The agency calculated that the operators must pay R$ 22.6 billion to effect the change, but the companies dispute the value.
Migration is optional. If this is not done, Anatel will have to carry out a new bidding process to guarantee the continuity of the service.
The fixed telephony concession regime currently in effect has tariffs regulated by the public sector.
The concessions expire in 2025. The General Telecommunications Law provides for the possibility for current concessionaires to change their contracts to authorizations, under the private regime. In this new regime, there would be price freedom.
But, in Anatel’s understanding, there is a balance to be paid by operators, if they choose to make this conversion. Some of the companies allege that Anatel is the debtor (see below).
Brazil loses more than 1 million and 800 thousand landlines in a year
What changes for customers
The fixed telephony concession regime provides for regulated tariffs and some obligations considered obsolete, such as maintenance of public telephones (orelhões). In this regime, it is necessary to bid and the contract cannot be unilaterally broken.
The authorization regime, on the other hand, allows the principle of the free market to define prices in the provision of the service, as is already the case in the mobile telephony market, for example. There will also be obligations to fulfill, but in the sense of making broadband internet more widespread.
Orelhões: what happened to public telephones in the cell phone era?
In the authorization, it is not necessary to make a bid and the contract can be broken by the government if the company does not comply with the foreseen obligations.
In the private regime, companies will have greater freedom to set prices, as fixed telephony tariffs are currently regulated by Anatel.
The agency wants operators to decide by April 2023 whether to migrate from regime or not. The agency is in a hurry, because, in case the companies decide to return the concessions, it will have to make a new auction to guarantee the continuity of the fixed telephony service in Brazil.
- Senate approves bill amending General Telecommunications Law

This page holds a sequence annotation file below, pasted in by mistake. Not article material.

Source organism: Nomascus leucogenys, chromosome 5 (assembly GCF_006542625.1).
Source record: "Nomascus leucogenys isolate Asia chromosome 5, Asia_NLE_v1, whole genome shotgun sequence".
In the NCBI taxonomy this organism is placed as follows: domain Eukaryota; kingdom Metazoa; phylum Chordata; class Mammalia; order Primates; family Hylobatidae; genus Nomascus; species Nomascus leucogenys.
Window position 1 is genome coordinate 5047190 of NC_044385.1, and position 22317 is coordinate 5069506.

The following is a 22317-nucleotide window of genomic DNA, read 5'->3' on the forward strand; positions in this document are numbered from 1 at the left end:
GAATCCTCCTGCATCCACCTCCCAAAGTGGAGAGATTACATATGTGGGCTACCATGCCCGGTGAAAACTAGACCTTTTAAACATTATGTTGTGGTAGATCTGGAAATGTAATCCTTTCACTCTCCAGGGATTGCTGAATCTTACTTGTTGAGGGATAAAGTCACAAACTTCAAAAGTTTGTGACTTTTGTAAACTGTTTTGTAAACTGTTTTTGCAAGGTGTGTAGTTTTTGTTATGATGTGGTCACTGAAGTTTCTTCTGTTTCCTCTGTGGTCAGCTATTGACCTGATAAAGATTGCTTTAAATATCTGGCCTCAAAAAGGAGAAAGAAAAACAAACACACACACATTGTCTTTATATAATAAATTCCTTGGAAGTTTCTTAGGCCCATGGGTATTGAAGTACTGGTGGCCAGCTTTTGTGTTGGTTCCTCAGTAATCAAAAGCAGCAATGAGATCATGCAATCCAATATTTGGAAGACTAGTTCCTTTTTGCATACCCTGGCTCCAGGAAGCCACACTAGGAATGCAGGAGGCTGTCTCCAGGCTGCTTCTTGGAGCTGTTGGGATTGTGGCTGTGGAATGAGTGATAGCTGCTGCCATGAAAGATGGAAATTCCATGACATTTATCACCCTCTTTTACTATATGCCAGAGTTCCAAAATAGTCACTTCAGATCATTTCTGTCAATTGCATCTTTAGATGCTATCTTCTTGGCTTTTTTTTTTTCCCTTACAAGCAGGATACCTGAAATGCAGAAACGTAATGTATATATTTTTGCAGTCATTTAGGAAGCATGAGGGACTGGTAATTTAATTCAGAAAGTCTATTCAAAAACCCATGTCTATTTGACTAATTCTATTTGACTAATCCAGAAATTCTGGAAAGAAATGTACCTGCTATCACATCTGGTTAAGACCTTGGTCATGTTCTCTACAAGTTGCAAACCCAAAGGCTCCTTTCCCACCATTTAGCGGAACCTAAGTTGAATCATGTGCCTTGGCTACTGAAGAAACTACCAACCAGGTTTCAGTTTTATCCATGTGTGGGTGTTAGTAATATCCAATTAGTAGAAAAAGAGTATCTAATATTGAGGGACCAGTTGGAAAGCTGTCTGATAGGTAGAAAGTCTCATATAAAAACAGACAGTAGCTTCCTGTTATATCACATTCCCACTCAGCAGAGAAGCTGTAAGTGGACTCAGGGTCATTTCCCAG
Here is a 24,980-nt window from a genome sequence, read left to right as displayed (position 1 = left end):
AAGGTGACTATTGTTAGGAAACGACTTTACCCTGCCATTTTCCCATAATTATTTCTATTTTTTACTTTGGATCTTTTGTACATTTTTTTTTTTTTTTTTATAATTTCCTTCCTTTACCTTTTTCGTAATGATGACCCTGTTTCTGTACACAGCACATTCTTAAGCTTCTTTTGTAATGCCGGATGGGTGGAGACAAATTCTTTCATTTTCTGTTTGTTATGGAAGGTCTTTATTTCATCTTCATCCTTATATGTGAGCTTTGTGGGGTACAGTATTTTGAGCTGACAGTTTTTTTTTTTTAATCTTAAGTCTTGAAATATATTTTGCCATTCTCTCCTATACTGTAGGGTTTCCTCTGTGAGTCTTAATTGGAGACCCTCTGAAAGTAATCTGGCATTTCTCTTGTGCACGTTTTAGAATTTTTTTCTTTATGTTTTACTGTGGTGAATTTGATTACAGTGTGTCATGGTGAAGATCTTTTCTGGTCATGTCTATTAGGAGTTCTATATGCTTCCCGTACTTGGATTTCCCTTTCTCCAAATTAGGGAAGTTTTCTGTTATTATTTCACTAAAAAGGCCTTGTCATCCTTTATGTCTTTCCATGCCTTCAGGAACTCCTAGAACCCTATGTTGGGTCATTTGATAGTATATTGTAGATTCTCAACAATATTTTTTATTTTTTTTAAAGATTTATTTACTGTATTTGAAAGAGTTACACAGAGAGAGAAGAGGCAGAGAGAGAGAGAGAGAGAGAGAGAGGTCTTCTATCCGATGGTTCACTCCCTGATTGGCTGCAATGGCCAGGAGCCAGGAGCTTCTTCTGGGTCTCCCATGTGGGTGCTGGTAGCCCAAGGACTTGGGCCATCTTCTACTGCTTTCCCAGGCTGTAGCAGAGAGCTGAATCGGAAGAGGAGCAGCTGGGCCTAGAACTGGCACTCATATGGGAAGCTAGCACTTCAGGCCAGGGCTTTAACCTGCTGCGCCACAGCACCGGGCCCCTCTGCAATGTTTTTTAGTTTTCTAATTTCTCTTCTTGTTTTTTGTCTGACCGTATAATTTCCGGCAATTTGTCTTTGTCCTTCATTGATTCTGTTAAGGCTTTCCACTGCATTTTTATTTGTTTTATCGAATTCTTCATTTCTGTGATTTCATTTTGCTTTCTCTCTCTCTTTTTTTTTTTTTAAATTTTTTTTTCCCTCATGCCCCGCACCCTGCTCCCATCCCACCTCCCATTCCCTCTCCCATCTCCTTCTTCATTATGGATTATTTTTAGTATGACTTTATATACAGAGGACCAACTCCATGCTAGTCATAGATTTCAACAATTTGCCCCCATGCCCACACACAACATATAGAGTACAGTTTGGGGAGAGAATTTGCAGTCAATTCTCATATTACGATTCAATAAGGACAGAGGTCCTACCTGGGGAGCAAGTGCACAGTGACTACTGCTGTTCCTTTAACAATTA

- Survey of users points to fixed internet as the worst service and prepaid mobile as the best
Balance calculated by Anatel
The origin of the debt balance is the reversible goods, that is, all the goods that the operators use to provide the fixed telephony service.
This is an old industry discussion. In the privatization of Telebras, in the 90’s, it was foreseen that these assets would be returned to the Union at the end of the concession. However, over time, companies were allowed to keep everything when they chose to migrate. The law authorizing this device, which changed the General Telecommunications Law, was passed in 2019.
In return, companies must intensify investments in broadband, especially in cities in the interior. By law, the value is calculated by Anatel, based, for example, on the value of reversible assets.
Anatel confirmed the amount of R$ 22.6 billion in an extraordinary meeting of the board held in the late afternoon of Tuesday (5).
These values, according to Anatel, are:
- BRL 12.176 billion owed by Oi;
- BRL 7.709 billion by Vivo;
- BRL 2.273 billion by Claro;
- BRL 275.3 million by Algar Telecom; and
- BRL 167.1 million by Sercomtel.
These amounts, if confirmed, would be transformed into investment obligations in the sector. That is, they would not be collected by the government, but would still have to be disbursed by the telecoms to fulfill investment commitments defined by Anatel.
But the tendency is for values to change. Operators can still contest the calculation methodology presented by the agency. The Federal Audit Court (TCU) will also analyze the process and may request changes. There is also an arbitration process in which companies ask for compensation (rebates) for losses in contracts.
What operators say
About the numbers defined by Anatel on Tuesday, operators Oi and Vivo, the biggest debtors in the agency’s view, made some reservations.
“Vivo received with reservations the values for the adaptation of the concession calculated by Anatel, since the valuation indicates divergences in relation to the adopted criteria. the company in note.
Oi also said that it awaits the detailed calculations, but emphasizes that “the alternative of regime change must necessarily consider the attractiveness for the adaptation through the definition of the balance in a fair and reasonable value, and respectively of the obligations to be contracted, in order to restore the sustainability of the operation after potential regime migration”.
Oi also recalled that the “regime change is an option (not an obligation) provided for by the General Telecommunications Law and that the concession contract is in effect until 2025”.
Vivo defended that the arbitration value be deducted from the contract migration balance. “The company also emphasizes that it discusses the unsustainability and economic and financial balance of the concession in arbitration. These amounts must be offset against the balance of the adaptation. Given the scenario of questionable feasibility of the adaptation, Vivo continues to evaluate all options for the end of the concession.”
In addition to the reservations presented to the balance disclosed by Anatel, the fixed telephony operators, with the exception of Algar Telecom, claim that they have to receive R$ 36 billion from the Federal Government for accumulated losses over the period of the contract.
A process called arbitration was brought by the operators against the agency. The possibility of arbitration was provided for in the concession contracts. No decision yet.
According to the decision taken on Tuesday by the agency, the amount resulting from the arbitration process will be deducted from the balance due for migration from the public to the private regime.